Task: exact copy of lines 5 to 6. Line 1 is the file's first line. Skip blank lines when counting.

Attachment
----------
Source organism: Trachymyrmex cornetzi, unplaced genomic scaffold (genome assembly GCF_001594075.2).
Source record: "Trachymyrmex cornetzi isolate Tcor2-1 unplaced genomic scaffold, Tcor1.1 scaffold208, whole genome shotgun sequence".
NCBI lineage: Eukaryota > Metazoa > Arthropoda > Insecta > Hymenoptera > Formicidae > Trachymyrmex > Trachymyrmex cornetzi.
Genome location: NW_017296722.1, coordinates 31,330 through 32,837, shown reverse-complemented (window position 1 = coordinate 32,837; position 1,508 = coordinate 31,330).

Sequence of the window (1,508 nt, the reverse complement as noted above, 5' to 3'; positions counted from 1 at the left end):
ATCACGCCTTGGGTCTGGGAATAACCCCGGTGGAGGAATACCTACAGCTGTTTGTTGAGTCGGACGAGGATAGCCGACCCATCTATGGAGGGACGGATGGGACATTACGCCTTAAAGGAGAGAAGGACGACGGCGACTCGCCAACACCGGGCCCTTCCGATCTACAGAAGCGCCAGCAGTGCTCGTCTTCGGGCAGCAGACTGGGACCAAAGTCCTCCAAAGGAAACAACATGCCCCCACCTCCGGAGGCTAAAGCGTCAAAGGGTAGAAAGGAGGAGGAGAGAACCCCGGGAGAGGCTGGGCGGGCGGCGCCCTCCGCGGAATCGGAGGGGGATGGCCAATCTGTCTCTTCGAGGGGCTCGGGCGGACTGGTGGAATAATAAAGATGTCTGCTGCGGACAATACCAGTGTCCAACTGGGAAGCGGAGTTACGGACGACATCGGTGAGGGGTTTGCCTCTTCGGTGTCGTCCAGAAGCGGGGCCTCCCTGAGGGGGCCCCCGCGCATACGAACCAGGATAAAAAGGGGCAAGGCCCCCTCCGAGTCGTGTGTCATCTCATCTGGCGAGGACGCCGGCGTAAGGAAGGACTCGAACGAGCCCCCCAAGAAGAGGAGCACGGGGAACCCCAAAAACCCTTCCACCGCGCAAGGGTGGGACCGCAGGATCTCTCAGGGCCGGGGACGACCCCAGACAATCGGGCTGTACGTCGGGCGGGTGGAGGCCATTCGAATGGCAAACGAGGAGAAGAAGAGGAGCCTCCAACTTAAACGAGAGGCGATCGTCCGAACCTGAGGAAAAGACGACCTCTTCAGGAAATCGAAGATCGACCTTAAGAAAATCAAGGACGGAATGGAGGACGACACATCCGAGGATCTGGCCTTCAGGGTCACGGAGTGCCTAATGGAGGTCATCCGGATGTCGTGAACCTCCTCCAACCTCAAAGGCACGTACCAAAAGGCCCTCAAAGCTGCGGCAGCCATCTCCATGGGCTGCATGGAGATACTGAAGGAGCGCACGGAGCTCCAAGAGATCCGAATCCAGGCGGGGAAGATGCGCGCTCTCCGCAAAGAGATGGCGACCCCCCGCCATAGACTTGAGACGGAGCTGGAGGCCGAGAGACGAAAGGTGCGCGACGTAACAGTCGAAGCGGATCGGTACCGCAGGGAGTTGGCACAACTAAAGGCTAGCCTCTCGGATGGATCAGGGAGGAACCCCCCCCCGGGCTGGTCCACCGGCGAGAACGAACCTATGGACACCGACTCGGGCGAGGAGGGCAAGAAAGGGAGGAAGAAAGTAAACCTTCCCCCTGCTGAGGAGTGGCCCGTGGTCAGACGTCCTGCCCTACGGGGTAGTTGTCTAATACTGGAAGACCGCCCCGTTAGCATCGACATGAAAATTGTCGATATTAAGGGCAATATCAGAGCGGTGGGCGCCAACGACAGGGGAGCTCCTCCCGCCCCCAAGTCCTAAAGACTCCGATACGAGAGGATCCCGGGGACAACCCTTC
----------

Sequence of the window (1,508 nt, the reverse complement as noted above, 5' to 3'; positions counted from 1 at the left end):
ATCACGCCTTGGGTCTGGGAATAACCCCGGTGGAGGAATACCTACAGCTGTTTGTTGAGTCGGACGAGGATAGCCGACCCATCTATGGAGGGACGGATGGGACATTACGCCTTAAAGGAGAGAAGGACGACGGCGACTCGCCAACACCGGGCCCTTCCGATCTACAGAAGCGCCAGCAGTGCTCGTCTTCGGGCAGCAGACTGGGACCAAAGTCCTCCAAAGGAAACAACATGCCCCCACCTCCGGAGGCTAAAGCGTCAAAGGGTAGAAAGGAGGAGGAGAGAACCCCGGGAGAGGCTGGGCGGGCGGCGCCCTCCGCGGAATCGGAGGGGGATGGCCAATCTGTCTCTTCGAGGGGCTCGGGCGGACTGGTGGAATAATAAAGATGTCTGCTGCGGACAATACCAGTGTCCAACTGGGAAGCGGAGTTACGGACGACATCGGTGAGGGGTTTGCCTCTTCGGTGTCGTCCAGAAGCGGGGCCTCCCTGAGGGGGCCCCCGCGCATACGAACCAGGATAAAAAGGGGCAAGGCCCCCTCCGAGTCGTGTGTCATCTCATCTGGCGAGGACGCCGGCGTAAGGAAGGACTCGAACGAGCCCCCCAAGAAGAGGAGCACGGGGAACCCCAAAAACCCTTCCACCGCGCAAGGGTGGGACCGCAGGATCTCTCAGGGCCGGGGACGACCCCAGACAATCGGGCTGTACGTCGGGCGGGTGGAGGCCATTCGAATGGCAAACGAGGAGAAGAAGAGGAGCCTCCAACTTAAACGAGAGGCGATCGTCCGAACCTGAGGAAAAGACGACCTCTTCAGGAAATCGAAGATCGACCTTAAGAAAATCAAGGACGGAATGGAGGACGACACATCCGAGGATCTGGCCTTCAGGGTCACGGAGTGCCTAATGGAGGTCATCCGGATGTCGTGAACCTCCTCCAACCTCAAAGGCACGTACCAAAAGGCCCTCAAAGCTGCGGCAGCCATCTCCATGGGCTGCATGGAGATACTGAAGGAGCGCACGGAGCTCCAAGAGATCCGAATCCAGGCGGGGAAGATGCGCGCTCTCCGCAAAGAGATGGCGACCCCCCGCCATAGACTTGAGACGGAGCTGGAGGCCGAGAGACGAAAGGTGCGCGACGTAACAGTCGAAGCGGATCGGTACCGCAGGGAGTTGGCACAACTAAAGGCTAGCCTCTCGGATGGATCAGGGAGGAACCCCCCCCCGGGCTGGTCCACCGGCGAGAACGAACCTATGGACACCGACTCGGGCGAGGAGGGCAAGAAAGGGAGGAAGAAAGTAAACCTTCCCCCTGCTGAGGAGTGGCCCGTGGTCAGACGTCCTGCCCTACGGGGTAGTTGTCTAATACTGGAAGACCGCCCCGTTAGCATCGACATGAAAATTGTCGATATTAAGGGCAATATCAGAGCGGTGGGCGCCAACGACAGGGGAGCTCCTCCCGCCCCCAAGTCCTAAAGACTCCGATACGAGAGGATCCCGGGGACAACCCTTC